You’ve taken the time to build up your musical skills, your repertoire, your stage existence, as well as your own unique audio. Nevertheless, you can’t put any of that on a business card. This is why the card’s design is worth some thought. You want something to hand to people, whether they’re agents, managers, other music artists, or everyone, that’s essentially a visible representation of your act.
If your band has a logo, you’ll be interested in a few of the templates that allow for image file insertion. If not, you’ll find some designs that are appropriate to your genre and musical brand. Each one of these music business card templates is available via the specific links provided below in the referrals section of this short article.
You can get a good look at them here, along with some suggestions on how to use them, or adapt them easily to your needs. These two cards make use of the same basic symbols: a bass clef and two eighth notes in the staff. Applying this design, your position as a music professional is communicated instantly.
When dealing with these cards, you can customize the text areas for providing more relevant information. Any “job title” section should include the instrument(s) you play. Physical address areas can be better offered with website addresses: your band’s home website, Facebook, and Twitter pages. If you and your group play jazz, or a esoteric mix outside the mainstream likewise, here are a couple of top business card designs you may find appealing.
Though they weren’t specifically intended for musicians, the abstract art on one and the coffee mugs on the other could be associated with an eclectic vibe – especially if you frequently play the coffeehouse and bookstore/cafe venues. Both these templates use Avery 5371, 8371, and 8871, and can be found as dotx data files, which will work on Word 2007 or later.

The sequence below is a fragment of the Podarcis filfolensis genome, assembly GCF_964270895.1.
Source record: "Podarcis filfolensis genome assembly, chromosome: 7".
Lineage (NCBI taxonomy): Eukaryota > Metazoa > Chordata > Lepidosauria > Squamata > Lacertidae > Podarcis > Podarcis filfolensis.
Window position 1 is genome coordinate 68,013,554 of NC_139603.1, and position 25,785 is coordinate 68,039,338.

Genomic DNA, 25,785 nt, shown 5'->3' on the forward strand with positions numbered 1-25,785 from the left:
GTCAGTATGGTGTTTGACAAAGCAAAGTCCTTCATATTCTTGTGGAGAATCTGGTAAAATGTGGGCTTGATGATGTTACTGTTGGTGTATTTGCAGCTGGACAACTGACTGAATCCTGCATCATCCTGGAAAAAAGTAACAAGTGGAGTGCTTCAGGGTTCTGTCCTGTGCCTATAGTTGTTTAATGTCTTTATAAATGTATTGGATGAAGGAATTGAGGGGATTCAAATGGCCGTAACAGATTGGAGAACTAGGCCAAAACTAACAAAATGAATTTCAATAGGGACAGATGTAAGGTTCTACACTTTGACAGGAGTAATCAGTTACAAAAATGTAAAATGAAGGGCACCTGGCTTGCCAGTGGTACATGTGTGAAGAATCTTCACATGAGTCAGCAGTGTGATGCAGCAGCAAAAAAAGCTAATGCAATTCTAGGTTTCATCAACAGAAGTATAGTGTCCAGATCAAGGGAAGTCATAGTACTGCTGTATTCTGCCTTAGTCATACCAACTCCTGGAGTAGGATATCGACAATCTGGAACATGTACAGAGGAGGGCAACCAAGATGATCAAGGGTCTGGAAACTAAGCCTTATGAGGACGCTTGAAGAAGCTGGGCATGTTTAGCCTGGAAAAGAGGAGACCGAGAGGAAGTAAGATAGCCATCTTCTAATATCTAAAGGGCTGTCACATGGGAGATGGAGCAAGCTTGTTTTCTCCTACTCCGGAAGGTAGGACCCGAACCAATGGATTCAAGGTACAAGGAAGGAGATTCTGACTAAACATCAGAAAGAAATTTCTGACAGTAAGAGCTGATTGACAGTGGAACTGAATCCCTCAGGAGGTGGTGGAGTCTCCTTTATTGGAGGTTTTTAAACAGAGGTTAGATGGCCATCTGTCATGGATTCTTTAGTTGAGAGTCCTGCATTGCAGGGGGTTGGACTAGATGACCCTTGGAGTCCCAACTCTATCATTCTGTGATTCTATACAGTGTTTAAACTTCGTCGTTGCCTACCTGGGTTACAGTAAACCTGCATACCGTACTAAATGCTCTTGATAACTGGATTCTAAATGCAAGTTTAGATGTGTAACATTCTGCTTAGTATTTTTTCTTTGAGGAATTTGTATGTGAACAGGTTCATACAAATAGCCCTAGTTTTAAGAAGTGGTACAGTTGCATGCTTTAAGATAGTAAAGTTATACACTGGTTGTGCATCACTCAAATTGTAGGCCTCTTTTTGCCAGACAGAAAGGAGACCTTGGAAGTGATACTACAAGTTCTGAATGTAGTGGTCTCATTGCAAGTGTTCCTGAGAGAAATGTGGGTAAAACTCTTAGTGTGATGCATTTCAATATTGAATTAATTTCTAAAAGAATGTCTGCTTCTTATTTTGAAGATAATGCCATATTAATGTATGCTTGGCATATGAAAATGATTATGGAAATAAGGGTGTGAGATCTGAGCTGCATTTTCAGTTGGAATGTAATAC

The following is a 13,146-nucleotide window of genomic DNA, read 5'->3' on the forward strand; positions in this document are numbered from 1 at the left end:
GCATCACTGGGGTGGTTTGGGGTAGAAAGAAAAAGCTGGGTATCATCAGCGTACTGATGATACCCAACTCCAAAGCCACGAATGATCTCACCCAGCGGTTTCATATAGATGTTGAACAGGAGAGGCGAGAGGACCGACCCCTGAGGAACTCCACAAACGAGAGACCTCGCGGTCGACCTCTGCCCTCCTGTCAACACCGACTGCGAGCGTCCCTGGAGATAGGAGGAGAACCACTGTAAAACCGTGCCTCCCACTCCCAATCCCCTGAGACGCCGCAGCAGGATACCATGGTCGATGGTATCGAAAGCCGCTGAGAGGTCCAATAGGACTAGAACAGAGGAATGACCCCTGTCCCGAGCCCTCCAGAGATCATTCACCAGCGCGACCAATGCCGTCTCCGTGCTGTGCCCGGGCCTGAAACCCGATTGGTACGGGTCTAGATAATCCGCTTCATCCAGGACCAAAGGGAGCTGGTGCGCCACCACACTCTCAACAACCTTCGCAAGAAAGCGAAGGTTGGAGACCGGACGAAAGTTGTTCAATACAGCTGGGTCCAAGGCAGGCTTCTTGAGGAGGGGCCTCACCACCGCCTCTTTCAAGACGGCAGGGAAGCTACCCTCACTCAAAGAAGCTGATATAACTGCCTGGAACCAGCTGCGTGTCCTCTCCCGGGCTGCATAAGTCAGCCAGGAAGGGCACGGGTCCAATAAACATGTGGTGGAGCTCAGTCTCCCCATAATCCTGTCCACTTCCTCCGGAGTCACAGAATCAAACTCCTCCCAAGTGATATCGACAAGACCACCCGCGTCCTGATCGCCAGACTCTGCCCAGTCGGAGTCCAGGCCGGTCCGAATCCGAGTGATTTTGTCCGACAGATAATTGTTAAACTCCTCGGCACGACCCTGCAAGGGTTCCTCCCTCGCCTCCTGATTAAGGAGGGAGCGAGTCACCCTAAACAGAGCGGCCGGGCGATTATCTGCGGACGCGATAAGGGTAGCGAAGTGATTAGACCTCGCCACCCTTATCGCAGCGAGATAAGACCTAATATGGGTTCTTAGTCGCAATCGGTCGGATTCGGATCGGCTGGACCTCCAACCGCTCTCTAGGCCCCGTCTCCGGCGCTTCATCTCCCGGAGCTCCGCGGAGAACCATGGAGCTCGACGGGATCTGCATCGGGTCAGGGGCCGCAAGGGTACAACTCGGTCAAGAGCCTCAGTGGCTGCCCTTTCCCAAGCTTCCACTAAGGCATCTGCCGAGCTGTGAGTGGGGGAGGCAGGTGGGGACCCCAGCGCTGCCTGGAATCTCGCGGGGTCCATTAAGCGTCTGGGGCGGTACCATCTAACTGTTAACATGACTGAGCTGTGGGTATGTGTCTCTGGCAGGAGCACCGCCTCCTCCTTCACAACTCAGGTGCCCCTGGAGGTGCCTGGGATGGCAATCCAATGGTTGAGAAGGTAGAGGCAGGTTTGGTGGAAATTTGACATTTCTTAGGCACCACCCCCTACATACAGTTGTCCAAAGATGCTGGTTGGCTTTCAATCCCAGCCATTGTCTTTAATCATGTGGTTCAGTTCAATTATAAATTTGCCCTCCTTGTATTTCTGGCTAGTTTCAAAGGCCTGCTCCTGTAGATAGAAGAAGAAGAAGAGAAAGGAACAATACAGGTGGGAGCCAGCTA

The compatibility pack for earlier versions of Word will not support dotx files. Open up Office 3 cannot display them properly, either. These next two credit cards, designed for use in Word 2003 or later, give a space for placing your band’s logo, or any other image you may desire to include.
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The one on the left, has the benefit of logo design inclusion while saving ink on all of those other card. The next one (general format), has a cleaner design, and more space to feature your image. The green text and border put in a subtle effect, but if green is not your color, there are more web templates to choose from still. I find this next one to be effective in terms of its use of space quite, although I modified the default color for this screenshot.
These two noteworthy web templates are essentially the same; you have colors and the other will not certainly. It’s good to have options, specially when free business card templates with a musical theme are difficult to find. With the final template in this list, I wish to show how a good universal template can be “jazzed up” with musical dingbat fonts.
The saxophone with a high hat is truly a dingbat enlarged to fill a modified text message field. Dingbats are user friendly if you haven’t done so before. This particular template I came across quite simple to control in Word 2003 – just ungroup the text fields and you could choose the one on the still left to expand the scale.
With some creative thinking, you may make any jazz band business cards template your own! Some additional applying for grants getting the right look for your band’s sound: What words would you use to describe your band’s impact on an audience? Are you energetic and intense or more cool and low-key? Do you play strictly covers, originals, or a combination? What other rings may you be in comparison to?